Food riots in America? Yes. It can happen here.
Just as we saw during the food riots of 2008, when people get to the point where they can't even feed themselves anymore, they tend to lose it. In the video posted below, you can really feel the desperation of these young Algerians as they riot in the streets....
This next video is of the food riots in Tunisia. You will not want to let any young children watch this video. In fact, if watching police beat and smash protesters laying on the ground upsets you, then you might not want to watch this video either. The massive food riots that have erupted in Tunisia have left many city streets looking like war zones and at this point it is being reported that the violence has left over 100 people dead. The president of Tunisia has left the country because of the rioting, and an interim president has been sworn in. It is hoped that this will help restore order. This video is absolutely stunning....
You see, the truth is that it is not just in the United States that people are becoming angry at government. All over the world, frustration is boiling over. But unlike the United States, where food is still very plentiful, in many areas of the world it is the deteriorating economic conditions that are sparking many of these riots.
According to the FAO, the global price of food hit a new record high in December. For most Americans and Europeans, a rise in the price of food is just an inconvenience. But in many areas of the world, even a relatively small rise in the price of food can mean that the survival of millions is suddenly threatened.
More than 42 million Americans already struggle to feed themselves ... and it's only getting worse.
This chart shows us that food stamp participation has risen sharply – with no signs of slowing since early 2008. Currently, over 42 million Americans rely on food stamps – or 1/7th of the entire population.
Okay, so the very fact that more people are on food stamps isn’t cause for alarm. But what it means is that 14% of people in the United States already can’t afford to feed themselves – and that number is rising.
I don’t know what number of people it would take to break the camel’s back. The number already seems ludicrously high.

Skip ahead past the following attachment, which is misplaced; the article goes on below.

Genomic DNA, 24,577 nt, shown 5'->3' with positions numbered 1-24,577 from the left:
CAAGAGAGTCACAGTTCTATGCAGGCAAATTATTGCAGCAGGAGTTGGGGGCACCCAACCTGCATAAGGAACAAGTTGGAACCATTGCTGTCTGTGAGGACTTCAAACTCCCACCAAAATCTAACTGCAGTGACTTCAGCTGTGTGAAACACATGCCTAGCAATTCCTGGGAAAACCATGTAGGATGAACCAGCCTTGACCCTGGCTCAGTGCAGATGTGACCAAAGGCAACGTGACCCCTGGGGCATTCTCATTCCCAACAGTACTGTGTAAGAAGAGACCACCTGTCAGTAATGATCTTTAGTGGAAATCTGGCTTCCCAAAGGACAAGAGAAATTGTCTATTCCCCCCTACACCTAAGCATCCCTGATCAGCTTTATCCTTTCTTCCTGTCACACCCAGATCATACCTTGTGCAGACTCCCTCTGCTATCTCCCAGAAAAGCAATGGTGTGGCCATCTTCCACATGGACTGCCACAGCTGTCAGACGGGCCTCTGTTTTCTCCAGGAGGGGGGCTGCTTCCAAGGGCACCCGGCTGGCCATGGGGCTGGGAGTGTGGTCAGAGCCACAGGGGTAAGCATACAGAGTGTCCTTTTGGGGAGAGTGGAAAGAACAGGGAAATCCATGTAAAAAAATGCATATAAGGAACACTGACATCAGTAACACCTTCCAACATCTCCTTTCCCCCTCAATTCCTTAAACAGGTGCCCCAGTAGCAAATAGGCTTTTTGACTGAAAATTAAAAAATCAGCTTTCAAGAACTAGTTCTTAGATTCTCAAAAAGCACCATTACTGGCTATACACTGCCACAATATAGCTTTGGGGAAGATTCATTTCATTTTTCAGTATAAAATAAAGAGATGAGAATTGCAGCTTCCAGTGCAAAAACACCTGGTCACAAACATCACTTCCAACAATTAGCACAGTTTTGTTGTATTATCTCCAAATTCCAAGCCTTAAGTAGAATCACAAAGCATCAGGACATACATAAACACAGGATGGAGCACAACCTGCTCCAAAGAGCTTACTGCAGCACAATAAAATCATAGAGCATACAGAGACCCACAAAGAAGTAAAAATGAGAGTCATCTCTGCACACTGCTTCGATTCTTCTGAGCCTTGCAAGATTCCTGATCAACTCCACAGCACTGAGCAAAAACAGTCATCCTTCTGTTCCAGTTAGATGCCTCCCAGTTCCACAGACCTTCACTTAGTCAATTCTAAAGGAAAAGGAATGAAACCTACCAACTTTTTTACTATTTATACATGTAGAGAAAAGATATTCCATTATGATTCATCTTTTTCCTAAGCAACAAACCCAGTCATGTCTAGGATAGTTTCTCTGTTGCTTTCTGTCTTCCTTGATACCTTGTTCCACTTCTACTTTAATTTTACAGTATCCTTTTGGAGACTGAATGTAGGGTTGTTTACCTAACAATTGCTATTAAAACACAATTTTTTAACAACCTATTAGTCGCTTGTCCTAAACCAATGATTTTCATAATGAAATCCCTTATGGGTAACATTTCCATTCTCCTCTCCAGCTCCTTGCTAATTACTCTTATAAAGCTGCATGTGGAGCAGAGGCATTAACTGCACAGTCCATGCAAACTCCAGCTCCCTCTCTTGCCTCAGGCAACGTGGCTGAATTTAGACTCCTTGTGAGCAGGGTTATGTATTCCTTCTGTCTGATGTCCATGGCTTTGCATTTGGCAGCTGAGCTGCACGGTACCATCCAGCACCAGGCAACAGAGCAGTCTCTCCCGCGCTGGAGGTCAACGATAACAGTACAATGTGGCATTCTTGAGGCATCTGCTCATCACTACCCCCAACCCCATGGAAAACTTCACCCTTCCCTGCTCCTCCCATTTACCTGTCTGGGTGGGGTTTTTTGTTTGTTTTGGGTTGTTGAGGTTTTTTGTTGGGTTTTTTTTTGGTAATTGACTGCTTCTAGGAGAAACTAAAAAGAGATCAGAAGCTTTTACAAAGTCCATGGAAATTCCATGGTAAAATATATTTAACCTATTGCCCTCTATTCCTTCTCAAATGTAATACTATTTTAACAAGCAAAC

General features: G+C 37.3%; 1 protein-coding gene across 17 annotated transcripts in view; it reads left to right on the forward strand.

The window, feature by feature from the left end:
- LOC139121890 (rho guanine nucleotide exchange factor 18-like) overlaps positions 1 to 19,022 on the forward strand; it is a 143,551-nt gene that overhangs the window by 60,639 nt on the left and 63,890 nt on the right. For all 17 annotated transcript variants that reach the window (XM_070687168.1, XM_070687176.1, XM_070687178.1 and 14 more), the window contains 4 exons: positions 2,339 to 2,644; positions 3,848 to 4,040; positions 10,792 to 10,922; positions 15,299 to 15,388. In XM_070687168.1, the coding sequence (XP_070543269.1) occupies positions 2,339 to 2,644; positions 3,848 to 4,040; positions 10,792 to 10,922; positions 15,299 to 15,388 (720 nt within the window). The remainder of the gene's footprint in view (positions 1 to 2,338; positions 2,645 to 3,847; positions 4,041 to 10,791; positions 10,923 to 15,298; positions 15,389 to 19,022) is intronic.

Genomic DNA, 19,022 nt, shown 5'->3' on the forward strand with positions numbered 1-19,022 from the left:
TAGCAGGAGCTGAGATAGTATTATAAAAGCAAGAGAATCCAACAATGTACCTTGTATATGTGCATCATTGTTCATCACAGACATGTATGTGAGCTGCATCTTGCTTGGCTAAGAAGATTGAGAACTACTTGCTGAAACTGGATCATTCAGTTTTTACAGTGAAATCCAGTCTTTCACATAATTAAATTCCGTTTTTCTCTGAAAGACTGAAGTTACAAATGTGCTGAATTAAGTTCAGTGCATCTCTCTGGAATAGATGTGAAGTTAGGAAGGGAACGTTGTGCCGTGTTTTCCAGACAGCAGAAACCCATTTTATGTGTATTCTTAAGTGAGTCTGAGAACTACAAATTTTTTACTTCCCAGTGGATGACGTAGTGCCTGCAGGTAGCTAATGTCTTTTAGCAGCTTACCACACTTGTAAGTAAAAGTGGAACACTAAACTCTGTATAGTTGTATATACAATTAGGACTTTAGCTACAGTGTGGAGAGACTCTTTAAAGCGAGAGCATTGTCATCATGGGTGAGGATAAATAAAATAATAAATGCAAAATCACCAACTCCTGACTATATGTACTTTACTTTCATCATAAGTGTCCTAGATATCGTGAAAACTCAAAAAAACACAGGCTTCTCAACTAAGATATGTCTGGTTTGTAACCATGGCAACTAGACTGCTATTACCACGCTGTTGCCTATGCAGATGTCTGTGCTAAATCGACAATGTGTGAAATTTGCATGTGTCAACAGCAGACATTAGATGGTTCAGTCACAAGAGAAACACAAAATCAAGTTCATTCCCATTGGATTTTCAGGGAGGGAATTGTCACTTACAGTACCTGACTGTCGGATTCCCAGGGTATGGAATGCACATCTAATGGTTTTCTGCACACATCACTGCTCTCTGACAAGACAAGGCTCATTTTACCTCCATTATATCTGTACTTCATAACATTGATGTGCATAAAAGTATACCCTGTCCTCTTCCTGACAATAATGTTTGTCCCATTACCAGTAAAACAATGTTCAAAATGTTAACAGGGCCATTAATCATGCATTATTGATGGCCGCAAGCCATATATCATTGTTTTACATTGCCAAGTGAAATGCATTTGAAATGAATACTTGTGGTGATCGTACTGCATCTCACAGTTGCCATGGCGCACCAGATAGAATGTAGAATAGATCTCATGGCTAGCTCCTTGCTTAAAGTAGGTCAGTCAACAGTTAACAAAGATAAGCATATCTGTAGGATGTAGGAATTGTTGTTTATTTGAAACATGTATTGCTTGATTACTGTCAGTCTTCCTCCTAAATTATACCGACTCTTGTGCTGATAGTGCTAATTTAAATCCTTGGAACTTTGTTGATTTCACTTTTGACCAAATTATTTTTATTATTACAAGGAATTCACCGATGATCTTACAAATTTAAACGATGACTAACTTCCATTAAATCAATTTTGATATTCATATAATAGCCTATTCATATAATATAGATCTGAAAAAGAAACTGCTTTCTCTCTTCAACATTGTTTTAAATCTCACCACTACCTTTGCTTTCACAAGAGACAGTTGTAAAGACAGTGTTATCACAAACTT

The other side of the coin is that food prices are rising too – for three simple reasons.
The first reason is just plain old bad luck. Bad weather around the world, including heat waves in Russia last summer and flooding in Australia right now continue to put a crimp in global food stocks.
The second reason is sustained levels of higher energy prices. Oil is a vital input to most food production in the developed world. Higher oil prices necessitate higher food prices.
The third is a global currency devaluation race. Trillions of newly minted dollars will increasingly find themselves competing with trillions of yuan, yen, euros, etc. to buy an already diminished supply of food.
Perhaps the most common response to these facts is to say something like, “wow that’s scary!”
Food riots in America? Yes. It can happen here.
You might be tempted to think that the brutal domestic conflict seen in other countries can't happen here. That's nonsense. Americans are not super-humans; we possess the same frailties of other people. If there were a catastrophic economic calamity, I can imagine a political hustler exploiting those frailties, as have other tyrants, blaming it on the Jews, the blacks, the conservatives, the liberals, the Catholics or free trade.
The best thing the president and Congress can do to reduce the potential for conflict and violence is reduce the impact of government on our lives. Doing so will not only produce a less-divided country and greater economic efficiency, but bear greater faith and allegiance to the vision of America held by our founders – a country of limited government. Our founders, in the words of Thomas Paine, recognized that, "Government, even in its best state, is but a necessary evil; in its worst state, an intolerable one."